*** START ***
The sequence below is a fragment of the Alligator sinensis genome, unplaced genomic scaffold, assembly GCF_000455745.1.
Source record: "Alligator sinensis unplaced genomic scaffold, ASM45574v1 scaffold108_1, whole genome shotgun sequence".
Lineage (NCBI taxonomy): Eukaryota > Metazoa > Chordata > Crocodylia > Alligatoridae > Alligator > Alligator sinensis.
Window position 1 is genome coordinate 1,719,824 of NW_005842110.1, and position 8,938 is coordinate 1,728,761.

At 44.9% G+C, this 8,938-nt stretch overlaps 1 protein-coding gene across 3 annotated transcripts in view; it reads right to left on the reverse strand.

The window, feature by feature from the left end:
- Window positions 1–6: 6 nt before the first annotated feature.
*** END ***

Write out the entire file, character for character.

The sequence below is a fragment of the Alligator sinensis genome, unplaced genomic scaffold, assembly GCF_000455745.1.
Source record: "Alligator sinensis unplaced genomic scaffold, ASM45574v1 scaffold108_1, whole genome shotgun sequence".
Lineage (NCBI taxonomy): Eukaryota > Metazoa > Chordata > Crocodylia > Alligatoridae > Alligator > Alligator sinensis.
Window position 1 is genome coordinate 1,719,824 of NW_005842110.1, and position 8,938 is coordinate 1,728,761.

At 44.9% G+C, this 8,938-nt stretch overlaps 1 protein-coding gene across 3 annotated transcripts in view; it reads right to left on the reverse strand.

The window, feature by feature from the left end:
- Window positions 1–6: 6 nt before the first annotated feature.